Lower 48. Railroad barge connections from the Lower 48 with Alaska Railroad were primarily from Seattle to the Port of Whittier. However in May 1962, the Canadian National – Alaska Rail Road “AquaTrain” car barge service was initiated.
The rail barge is loaded at the very same rail bridge slip at Pillsbury Point in Prince Rupert where I spent many hours watching “the Ward Cove connection.” Towing responsibilities passed through several operators, finally to Foss Tug & Barge of Seattle, known now as Foss Maritime.
In 1982 a massive new car barge bearing the name “AquaTrain” was placed in service. The barge “AquaTrain” is 425 long, 100 feet wide, with a capacity of 45 rail cars on 8 tracks. Each string of cars is coupled to the forward bulkhead of the barge. Each car is supported at each “corner” with a screw jack and ratchet chain and hook assembly.
Brutal run. As of this writing, the “M/V Corbin Foss” built in 2003, is assigned the 1,450 nautical mile round trip, over what can only be described as “optimistic” at best passages, across the Gulf of Alaska. The “M/V Corbin Foss”, at 142 feet by 40 feet, is rated for service world wide, being equipped with two FM/ALCo V-18 diesels, giving her 8,200 hp, the muscle needed for this run across the Gulf of Alaska.
Following Foss tradition, the "M/V Corbin Foss," is named for Corbin Foss Hansen, the great, great, great grandson of company founders Thea and Andrew Foss. Corbin was born on March 5, 2002.
A round trip in the summer months usually takes 8 to 9 days, whilst a round trip in the winter months usually takes 11 to 12 days. A study published in 2005 stated that if the Corbin Foss made 35 round trips to Whittier, 1,575 cars would be transported. Another study concluded that overall, 7% of freight sent to Alaska is via rail car.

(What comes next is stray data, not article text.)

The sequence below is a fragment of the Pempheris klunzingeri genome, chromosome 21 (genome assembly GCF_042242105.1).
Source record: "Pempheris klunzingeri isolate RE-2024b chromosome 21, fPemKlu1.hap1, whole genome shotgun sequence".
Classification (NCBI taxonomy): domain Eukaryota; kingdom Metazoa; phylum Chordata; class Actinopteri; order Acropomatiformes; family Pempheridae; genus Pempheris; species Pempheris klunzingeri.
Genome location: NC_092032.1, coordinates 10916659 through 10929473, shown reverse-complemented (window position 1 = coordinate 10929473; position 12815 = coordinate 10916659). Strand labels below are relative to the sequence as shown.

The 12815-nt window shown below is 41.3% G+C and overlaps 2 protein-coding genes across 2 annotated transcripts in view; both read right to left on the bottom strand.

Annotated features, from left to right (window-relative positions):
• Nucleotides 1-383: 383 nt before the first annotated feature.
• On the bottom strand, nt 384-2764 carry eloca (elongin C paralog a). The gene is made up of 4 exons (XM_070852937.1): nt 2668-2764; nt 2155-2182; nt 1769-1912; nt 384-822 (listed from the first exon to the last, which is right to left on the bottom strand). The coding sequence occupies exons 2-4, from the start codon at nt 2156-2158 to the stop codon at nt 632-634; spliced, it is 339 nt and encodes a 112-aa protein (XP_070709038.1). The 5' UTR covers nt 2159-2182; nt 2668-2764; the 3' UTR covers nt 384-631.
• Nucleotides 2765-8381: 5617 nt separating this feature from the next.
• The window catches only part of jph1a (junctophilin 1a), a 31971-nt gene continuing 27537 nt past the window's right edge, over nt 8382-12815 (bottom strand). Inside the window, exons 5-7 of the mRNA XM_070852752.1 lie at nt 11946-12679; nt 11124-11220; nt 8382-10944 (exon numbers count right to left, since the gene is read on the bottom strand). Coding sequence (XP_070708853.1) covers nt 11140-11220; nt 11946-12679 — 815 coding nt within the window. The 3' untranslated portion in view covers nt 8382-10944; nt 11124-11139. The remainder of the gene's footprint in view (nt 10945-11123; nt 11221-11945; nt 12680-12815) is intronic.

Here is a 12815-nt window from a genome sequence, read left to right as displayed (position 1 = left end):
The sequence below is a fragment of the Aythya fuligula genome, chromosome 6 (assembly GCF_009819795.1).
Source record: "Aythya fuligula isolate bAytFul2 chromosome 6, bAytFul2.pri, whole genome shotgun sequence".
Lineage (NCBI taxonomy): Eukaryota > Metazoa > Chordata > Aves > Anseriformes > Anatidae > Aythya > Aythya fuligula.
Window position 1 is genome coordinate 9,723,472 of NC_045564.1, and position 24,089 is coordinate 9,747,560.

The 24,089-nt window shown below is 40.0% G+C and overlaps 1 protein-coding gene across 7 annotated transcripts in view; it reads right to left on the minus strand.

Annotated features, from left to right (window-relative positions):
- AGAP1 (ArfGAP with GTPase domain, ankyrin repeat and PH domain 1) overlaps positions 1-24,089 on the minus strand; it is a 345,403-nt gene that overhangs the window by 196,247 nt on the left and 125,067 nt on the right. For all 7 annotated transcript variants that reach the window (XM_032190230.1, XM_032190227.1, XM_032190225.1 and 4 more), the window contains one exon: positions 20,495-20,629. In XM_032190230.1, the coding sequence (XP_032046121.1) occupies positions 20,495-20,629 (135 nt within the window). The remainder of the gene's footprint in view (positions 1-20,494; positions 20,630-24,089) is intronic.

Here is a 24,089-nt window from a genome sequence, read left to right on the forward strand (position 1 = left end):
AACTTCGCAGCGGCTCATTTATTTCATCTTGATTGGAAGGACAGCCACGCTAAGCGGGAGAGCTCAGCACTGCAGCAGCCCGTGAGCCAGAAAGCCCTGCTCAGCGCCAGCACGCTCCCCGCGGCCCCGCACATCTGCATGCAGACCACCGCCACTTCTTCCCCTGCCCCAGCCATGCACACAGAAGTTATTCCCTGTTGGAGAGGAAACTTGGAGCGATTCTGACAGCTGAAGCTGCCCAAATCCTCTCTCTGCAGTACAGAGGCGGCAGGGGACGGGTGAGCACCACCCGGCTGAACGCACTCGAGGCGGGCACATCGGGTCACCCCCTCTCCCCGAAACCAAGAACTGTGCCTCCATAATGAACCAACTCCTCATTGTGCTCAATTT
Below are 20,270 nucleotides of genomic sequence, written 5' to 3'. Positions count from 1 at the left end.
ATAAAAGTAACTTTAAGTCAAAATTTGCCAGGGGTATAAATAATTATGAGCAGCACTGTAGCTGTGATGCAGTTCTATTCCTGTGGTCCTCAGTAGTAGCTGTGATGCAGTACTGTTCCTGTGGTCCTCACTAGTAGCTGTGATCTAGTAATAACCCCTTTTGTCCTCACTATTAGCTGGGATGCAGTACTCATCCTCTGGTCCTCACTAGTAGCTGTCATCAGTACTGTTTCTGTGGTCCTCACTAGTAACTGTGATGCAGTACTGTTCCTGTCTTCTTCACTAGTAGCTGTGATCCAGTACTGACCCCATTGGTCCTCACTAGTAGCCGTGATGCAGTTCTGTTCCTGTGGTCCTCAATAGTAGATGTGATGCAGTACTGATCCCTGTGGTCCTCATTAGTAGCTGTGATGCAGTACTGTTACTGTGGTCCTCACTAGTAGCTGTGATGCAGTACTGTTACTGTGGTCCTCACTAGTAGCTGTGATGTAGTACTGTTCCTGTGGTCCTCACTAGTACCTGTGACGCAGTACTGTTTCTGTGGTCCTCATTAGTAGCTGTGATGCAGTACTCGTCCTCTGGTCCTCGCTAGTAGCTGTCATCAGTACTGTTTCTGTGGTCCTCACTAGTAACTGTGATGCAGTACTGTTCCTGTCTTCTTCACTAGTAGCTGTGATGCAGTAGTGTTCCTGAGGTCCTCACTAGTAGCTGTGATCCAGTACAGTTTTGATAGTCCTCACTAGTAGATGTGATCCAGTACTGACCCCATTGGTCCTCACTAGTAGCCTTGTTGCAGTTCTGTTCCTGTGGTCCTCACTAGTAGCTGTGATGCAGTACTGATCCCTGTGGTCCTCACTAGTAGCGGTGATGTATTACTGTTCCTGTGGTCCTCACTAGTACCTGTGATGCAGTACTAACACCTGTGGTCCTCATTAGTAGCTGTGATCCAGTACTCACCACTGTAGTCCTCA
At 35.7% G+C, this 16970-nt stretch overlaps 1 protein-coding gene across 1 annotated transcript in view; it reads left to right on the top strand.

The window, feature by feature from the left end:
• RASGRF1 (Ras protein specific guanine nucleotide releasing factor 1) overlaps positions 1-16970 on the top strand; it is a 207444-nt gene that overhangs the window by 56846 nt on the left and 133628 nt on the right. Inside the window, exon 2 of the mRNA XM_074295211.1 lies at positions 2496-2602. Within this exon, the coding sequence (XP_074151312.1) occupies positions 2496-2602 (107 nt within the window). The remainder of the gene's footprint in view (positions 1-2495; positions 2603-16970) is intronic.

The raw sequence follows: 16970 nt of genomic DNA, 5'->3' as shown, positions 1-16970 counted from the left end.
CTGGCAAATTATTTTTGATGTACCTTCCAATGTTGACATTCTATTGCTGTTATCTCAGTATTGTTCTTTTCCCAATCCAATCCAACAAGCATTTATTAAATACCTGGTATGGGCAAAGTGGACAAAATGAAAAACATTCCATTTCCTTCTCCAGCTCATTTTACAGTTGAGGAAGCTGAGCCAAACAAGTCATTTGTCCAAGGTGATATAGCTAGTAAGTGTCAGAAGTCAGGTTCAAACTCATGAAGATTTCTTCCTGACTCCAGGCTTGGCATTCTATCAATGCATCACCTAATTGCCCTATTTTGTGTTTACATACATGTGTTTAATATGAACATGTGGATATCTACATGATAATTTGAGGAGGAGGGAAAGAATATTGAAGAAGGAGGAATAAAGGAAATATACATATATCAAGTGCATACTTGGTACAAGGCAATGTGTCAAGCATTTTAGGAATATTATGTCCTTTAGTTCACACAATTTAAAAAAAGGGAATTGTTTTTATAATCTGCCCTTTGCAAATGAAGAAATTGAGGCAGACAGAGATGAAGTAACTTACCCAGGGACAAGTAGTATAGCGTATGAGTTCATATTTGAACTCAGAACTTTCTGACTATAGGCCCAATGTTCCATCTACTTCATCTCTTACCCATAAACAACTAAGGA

Crossing the Gulf of Alaska. Since the "Comet" travelled the Inside Passage to Ketichikan, there was only one brutal exposure to the Gulf whilst crossing Dixon Entrance. And these photos were taken on "good" days, because in "bad" days, all hatches were literally battend down!
On several trips I made with my Dad, we actually had to travel 20 miles up Portland Canal before it was safe enough for us to make the right turn down the Canal and across Dixon Entrance.
My Dad went on to work for Foss for a couple of years, and here he is on the “Mary Foss” bunkering at Coos Bay. He had a photo or two published in Mike Skalley’s definitive work on the history of Foss Maritime.
My “Thanks” to Mike Skalley, Foss Maritime Company Historian and Manager of Pacific Northwest Customer Service, who knew my Dad, and authored the definitive history of Foss Maritime, to David Hill for providing the photographs, and to Laurie Zuvich for fielding my phone calls.
Since this was written, the "Corbin Foss" was involved in a serious waterfront fire.
Be sure to read the other entries in this series:
Boxcars Go to Sea Oct 6, 2007
Boxcars Go to Sea - Alaska Steamship - May 26, 2008
Boxcars Go to Sea - Vancouver Island - Nov 8, 2008
Boxcars Go to Sea - "M/V Corbin Foss Burns!" - Feb 28, 2009